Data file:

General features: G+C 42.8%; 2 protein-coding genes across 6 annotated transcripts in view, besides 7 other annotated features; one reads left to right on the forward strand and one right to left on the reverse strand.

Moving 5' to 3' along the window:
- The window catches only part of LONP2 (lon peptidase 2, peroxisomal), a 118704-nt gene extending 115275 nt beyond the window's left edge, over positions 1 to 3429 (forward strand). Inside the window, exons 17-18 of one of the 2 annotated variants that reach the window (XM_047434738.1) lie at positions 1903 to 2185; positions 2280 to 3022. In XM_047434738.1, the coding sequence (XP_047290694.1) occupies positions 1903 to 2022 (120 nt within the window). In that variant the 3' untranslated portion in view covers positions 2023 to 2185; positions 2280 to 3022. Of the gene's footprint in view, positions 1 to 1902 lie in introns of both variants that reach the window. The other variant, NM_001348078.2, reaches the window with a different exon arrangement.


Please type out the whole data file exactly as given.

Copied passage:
General features: G+C 42.8%; 2 protein-coding genes across 6 annotated transcripts in view, besides 7 other annotated features; one reads left to right on the forward strand and one right to left on the reverse strand.

Moving 5' to 3' along the window:
- The window catches only part of LONP2 (lon peptidase 2, peroxisomal), a 118704-nt gene extending 115275 nt beyond the window's left edge, over positions 1 to 3429 (forward strand). Inside the window, exons 17-18 of one of the 2 annotated variants that reach the window (XM_047434738.1) lie at positions 1903 to 2185; positions 2280 to 3022. In XM_047434738.1, the coding sequence (XP_047290694.1) occupies positions 1903 to 2022 (120 nt within the window). In that variant the 3' untranslated portion in view covers positions 2023 to 2185; positions 2280 to 3022. Of the gene's footprint in view, positions 1 to 1902 lie in introns of both variants that reach the window. The other variant, NM_001348078.2, reaches the window with a different exon arrangement.